News
Sinead Moore 3 Jan 2017 02:08pm

Festive tax return figures down

Over 24,000 people submitted their self assessment tax returns over the holiday period this year, ahead of the 31 January deadline

According to figures by HMRC, more than 16,000 people submitted their tax return on New Year’s Eve, while almost 2,000 took time out on Christmas Day to file their return and a further 6,200 completed the arduous task on Boxing Day.

While these figures might come as a surprise, they are significantly lower than last year when a record breaking 24,546 people submitted their tax returns on 31 December 2015 – a 2.5% increase on the previous year – and a further 11,467 submitted their returns on New Year’s Day. More than 600 filed their return between midnight and 10am on 1 January.

Over Christmas Eve, Christmas Day, and Boxing Day last year, an additional 21,475 people took time out from the festivities in order to complete their tax returns.

The total number of Christmas Day filers grew 13% on the previous year to 2,044, resulting in another record breaking number.

The deadline for sending 2015-16 self-assessment tax returns to HMRC, and paying any tax owed, is 31 January 2017.

The penalty for late tax returns is an initial £100 fixed penalty, and additional daily penalties of £10 per day, up to a maximum of £900, after three months.

After six months, a further penalty of 5% of the tax due or £300 is imposed, and after one year, another 5% or £300.

There are also additional penalties for paying late of 5% of the tax unpaid at 30 days, six months and 12 months.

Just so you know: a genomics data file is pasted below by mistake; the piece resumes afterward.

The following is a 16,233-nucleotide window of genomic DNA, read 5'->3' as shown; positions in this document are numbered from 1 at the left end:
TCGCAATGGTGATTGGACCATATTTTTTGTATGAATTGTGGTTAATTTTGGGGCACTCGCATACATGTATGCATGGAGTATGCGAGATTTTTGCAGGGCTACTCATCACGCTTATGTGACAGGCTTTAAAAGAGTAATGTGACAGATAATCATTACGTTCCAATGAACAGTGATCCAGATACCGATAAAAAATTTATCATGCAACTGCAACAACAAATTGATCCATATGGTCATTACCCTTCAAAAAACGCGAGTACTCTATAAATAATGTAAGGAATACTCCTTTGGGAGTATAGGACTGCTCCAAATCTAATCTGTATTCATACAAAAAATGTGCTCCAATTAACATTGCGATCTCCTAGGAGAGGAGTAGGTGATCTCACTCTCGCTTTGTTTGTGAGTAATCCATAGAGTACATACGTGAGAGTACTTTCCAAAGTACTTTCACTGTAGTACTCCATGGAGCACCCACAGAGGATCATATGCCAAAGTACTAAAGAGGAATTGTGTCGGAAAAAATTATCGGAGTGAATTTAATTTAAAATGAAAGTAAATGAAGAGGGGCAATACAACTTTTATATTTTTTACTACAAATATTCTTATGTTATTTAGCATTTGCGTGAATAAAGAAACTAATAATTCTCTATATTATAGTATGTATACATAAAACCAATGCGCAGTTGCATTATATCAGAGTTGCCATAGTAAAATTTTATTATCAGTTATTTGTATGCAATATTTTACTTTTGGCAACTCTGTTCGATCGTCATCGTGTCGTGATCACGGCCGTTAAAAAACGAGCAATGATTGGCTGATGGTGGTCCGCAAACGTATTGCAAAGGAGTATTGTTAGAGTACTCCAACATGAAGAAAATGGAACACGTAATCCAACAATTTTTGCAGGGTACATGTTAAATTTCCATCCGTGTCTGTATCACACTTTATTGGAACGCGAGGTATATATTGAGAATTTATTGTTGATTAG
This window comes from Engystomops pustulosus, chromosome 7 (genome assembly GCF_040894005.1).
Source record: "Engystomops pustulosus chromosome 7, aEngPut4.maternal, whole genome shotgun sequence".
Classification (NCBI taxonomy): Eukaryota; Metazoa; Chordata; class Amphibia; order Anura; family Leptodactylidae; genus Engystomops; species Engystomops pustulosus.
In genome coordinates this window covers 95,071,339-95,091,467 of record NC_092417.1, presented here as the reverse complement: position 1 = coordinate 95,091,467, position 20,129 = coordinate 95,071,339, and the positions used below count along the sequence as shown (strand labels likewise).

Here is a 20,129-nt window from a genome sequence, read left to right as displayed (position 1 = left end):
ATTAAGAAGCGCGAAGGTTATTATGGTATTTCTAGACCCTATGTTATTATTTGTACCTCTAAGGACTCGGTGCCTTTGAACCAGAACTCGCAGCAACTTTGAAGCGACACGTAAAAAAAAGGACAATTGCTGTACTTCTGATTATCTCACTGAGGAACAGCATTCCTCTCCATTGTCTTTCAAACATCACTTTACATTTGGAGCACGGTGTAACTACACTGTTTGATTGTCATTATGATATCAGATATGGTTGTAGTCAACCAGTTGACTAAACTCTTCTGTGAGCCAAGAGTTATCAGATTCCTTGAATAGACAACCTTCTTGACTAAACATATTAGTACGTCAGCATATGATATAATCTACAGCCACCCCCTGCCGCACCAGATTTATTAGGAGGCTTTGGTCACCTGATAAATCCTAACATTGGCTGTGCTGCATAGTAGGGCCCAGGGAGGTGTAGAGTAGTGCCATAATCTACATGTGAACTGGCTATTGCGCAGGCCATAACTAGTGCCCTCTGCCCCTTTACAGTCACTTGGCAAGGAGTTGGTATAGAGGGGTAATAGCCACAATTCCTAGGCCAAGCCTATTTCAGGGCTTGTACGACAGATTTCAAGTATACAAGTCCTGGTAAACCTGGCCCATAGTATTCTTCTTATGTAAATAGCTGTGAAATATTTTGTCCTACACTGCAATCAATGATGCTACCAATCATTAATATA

HMRC has already issued a warning to customers who chance their arm by offering farfetched or untrue excuses for late tax returns.

Ruth Owen, HMRC director general of customer services, said, “Blaming the postman, arguing with family members and pesky insects – it’s easy to see that some excuses for not completing a tax return on time can be more questionable than others. Luckily, it’s only a small minority who chance their arm.

“But there will always be help and support available for those who have a genuine excuse for not submitting their return on time. If you think you might miss the 31 January deadline, get in touch with us now - the earlier we’re contacted, the better.”

HMRC said that customers who provide a reasonable excuse before the deadline can avoid a penalty after this date.

However, the excuse must be genuine and HMRC might ask for evidence.

Caroline Miskin, technical manager within ICAEW's tax faculty advised those who have not yet filed their tax return to do so ahead of the January 31 deadline or alternatively inform HMRC if their circumstances have changed in order to avoid a penalty.

“Approximately 890,000 people missed the deadline for filing self assessment returns in January 2016, so publicity around the deadline is very necessary. The one page “Notice to File a Tax Return” is easily missed; these were issued in April/May 2016 and HMRC no longer sends paper reminders. A Notice to File a Tax Return must never be ignored - if there is no requirement to file a return the taxpayer or their agent must contact HMRC to request that the return be formally withdrawn.”

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